That seems like a bit of an odd title for a blog post written by a 22-year-old. Mainly because, I should consider myself grown up at this point. And I do. But up until this point, I hadn’t decided exactly what it was I wanted to do. I had a very strong, very focused idea, but I hadn’t nailed it down from two or three choices.
As I prepare to begin schooling at the College of Sports Media in September, I figure it would probably be a good idea to get a head start on everyone else there. I already am ahead of the game because of my experience, but this can’t hurt either. But the bottom line is, I’ve figured out what I want to do, as well as thought about and accepted the road I might need to take to get there.
Being the play-by-play voice of a hockey team is where my heart lies. Of all the things I’ve had the experience of trying my hand at so far, this was the most enjoyable. My time as a radio host was phenomenal, and if there’s a way to work that into my career as well, then I’ll be thrilled. Fact of the matter is that I believe this is what I was meant to do. As a little kid, I would mute the volume on my video games to provide my own calls. I’d create games with hockey cards, or the little figures used for table-top hockey games. And every time I provided a narrative for the action I was creating.
When the opportunity came up for me to be the colour commentator for the Carleton Ravens in the fall of 2009, I jumped at it. I wanted the job of my partner, but it was agreed that once he graduated after the season was done, I would have the main gig for my senior year. Luckily for me, Mr. Geoff Ives was called upon to increase his role with Rogers Community TV, allowing me to step into my dream job half a season early. I took the roll and ran with it, and had the time of my life for those remaining games and the entire 2010-11 season. I put a lot of work into preparing for each game, and when I was done, I was proud of what I’d accomplished. I enjoyed receiving positive feedback from fans. People don’t come up to you and compliment your work if they think you stink. They just walk by you, so I can say with strong confidence that my accolades were genuine. I got to know the coaches, and the players, and that was something I really enjoyed. I love that I could bump into two of the Ravens on the street in downtown Ottawa, and I’d be able to stop and chat with them for a few moments. I’m obviously not “one of the guys” on the team, but I’m about the next closest thing. And that’s fine with me. I’ve known for years my dreams of making it to the NHL as player were dead. This is my golden ticket in the side door.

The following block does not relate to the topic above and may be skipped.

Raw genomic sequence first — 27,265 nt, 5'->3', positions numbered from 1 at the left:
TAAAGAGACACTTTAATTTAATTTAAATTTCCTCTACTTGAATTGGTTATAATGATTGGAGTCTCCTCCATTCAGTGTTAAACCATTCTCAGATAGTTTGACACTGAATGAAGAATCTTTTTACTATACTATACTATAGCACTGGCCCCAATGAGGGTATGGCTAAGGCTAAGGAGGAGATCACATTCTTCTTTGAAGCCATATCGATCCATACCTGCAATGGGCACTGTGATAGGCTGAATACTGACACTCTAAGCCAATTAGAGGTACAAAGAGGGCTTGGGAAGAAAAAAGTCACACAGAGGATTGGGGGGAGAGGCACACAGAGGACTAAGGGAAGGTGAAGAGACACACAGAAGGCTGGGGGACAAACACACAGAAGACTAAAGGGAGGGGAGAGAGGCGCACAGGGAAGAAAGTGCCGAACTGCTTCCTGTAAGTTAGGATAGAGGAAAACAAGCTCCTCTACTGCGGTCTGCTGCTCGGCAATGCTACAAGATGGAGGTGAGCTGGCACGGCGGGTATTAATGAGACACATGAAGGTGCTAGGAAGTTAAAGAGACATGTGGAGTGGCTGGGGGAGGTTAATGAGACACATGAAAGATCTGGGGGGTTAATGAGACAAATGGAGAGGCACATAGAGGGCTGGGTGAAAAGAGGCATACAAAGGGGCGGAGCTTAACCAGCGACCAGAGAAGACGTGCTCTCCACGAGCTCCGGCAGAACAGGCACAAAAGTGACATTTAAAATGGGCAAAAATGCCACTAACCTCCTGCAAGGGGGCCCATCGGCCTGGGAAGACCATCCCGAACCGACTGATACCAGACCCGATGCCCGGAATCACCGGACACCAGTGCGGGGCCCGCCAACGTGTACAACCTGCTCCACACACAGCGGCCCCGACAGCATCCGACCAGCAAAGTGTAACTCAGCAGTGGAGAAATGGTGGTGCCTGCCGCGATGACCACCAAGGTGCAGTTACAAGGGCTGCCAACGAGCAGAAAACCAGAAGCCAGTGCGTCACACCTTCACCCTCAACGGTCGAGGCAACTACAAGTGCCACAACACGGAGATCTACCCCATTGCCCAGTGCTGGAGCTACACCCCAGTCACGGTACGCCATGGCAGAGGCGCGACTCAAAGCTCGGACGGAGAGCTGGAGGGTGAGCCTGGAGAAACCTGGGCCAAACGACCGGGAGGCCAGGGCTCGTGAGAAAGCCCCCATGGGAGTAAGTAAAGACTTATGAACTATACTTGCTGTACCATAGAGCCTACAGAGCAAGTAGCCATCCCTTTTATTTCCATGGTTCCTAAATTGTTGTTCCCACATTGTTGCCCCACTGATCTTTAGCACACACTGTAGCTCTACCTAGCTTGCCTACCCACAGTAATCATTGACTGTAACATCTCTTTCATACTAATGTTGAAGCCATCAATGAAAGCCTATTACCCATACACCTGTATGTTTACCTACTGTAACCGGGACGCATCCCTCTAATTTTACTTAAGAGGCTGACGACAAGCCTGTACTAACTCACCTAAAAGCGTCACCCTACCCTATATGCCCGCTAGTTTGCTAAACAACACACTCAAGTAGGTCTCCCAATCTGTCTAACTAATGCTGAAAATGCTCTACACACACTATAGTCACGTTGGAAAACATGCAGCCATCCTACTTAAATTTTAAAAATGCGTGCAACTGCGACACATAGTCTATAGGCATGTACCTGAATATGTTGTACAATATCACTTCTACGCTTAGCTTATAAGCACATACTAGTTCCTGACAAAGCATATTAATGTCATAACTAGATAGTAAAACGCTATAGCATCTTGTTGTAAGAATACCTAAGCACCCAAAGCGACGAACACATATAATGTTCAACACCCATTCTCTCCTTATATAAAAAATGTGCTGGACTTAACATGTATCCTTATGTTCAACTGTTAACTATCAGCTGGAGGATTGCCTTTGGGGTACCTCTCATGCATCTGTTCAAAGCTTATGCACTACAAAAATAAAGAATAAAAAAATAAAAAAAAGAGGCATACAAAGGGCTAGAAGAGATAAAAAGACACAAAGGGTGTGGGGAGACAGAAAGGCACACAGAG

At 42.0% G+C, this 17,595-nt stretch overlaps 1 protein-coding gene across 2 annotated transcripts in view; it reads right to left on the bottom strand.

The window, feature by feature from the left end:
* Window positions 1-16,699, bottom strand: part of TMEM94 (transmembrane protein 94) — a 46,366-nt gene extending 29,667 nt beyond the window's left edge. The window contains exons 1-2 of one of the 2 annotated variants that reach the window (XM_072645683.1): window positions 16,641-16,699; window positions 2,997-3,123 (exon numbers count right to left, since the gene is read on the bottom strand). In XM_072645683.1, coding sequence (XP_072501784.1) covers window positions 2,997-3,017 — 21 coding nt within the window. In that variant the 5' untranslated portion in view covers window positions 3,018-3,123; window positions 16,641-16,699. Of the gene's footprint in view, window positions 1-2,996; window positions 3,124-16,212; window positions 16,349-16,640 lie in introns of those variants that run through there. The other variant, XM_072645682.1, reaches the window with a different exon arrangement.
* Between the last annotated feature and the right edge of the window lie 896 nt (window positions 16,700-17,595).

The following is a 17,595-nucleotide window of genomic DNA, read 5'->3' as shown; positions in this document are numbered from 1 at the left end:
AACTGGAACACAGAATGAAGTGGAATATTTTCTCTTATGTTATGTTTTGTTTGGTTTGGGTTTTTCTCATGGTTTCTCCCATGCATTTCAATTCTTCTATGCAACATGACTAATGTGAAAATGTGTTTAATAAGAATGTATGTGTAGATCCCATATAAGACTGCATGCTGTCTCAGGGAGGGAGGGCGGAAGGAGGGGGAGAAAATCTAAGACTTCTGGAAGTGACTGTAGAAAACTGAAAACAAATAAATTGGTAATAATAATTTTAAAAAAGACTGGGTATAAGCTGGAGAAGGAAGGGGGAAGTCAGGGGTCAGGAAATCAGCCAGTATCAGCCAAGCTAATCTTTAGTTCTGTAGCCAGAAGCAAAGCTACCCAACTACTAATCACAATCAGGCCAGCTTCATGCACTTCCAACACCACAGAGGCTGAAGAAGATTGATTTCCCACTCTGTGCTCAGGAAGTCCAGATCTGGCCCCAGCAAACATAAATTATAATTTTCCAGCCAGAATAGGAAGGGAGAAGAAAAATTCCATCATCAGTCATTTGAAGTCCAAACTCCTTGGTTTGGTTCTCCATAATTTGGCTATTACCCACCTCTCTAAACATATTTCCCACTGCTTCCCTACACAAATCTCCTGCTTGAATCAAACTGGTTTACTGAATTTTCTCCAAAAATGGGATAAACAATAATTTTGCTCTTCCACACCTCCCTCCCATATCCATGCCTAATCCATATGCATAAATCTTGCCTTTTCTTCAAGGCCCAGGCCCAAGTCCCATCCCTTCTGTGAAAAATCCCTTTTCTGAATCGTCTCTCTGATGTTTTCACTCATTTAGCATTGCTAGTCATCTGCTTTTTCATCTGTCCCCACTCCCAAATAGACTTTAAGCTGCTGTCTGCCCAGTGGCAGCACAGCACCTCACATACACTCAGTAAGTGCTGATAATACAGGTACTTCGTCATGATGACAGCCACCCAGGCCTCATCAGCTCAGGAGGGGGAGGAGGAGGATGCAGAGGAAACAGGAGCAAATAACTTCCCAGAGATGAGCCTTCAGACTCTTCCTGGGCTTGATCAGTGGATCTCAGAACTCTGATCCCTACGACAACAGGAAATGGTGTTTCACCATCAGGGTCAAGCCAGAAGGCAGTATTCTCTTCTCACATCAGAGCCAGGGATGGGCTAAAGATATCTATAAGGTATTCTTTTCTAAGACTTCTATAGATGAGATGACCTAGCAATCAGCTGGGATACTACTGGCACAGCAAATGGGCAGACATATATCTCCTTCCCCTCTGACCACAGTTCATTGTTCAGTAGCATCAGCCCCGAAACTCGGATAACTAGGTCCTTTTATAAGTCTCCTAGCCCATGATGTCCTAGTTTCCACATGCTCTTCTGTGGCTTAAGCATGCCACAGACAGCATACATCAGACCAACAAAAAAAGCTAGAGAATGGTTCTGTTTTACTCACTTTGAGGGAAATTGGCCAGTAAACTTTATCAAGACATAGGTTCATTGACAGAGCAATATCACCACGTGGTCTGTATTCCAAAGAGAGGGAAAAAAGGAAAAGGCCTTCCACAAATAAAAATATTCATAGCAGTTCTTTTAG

Now I also realize you don’t just jump out of school and say “hey, I wanna replace Jim Hughson on Hockey Night in Canada.” (Although by the looks of it n Twitter, hockey fans of every Canadian team except Vancouver would welcome that move.) I know I’m decades away from the ultimate dream. And there’s a long, mysterious path ahead. I figure like most players, I’d have to go to junior first. This could be as simple as going down the 401 to call games for Kitchener or London. However, it could mean stretching to the edges of this great country. It might mean going to Halifax, or PEI; it could be Kamloops, or Medicine Hat. I’ve always been fascinated by the west, even though I’ve never been there. Having a job out there might be what it takes for me to finally experience it. And my very brief time in the Maritimes made me fall in love with the area. I’d be more than happy with that alternative as well. I almost prefer a job on one of the edges of the country. Leaving Toronto for Ottawa four years ago for school was one of the best decisions I ever made. I’m happy to be back in Toronto, and hope to be for a long time eventually. But in the interim, I wouldn’t mind being elsewhere.
Of course it could mean heading south, to call NCAA or AHL games first. It’s also a scenario I’d welcome. See, I haven’t done a lot of travelling, and while neither of these situations offer up exotic, tropical vacations, I’d love to see as much of this continent as possible. Travelling for work would be fun; I can save the other stuff for my holidays. I know I’ll have to put in my work, long hours on buses and grimy hotels and motels with the teams most likely, just like the players that I’ll be covering as we all chase our dream.
It might not be the most glamorous job in the world to some, but to me, there’s nothing I want to do more. Then hopefully one day there will be a generation of fans recalling fondly to each other some magical line or catchphrase I uttered during the game they’ll never forget. Ohh baby. Everything is happening. Or at least I hope it will be soon.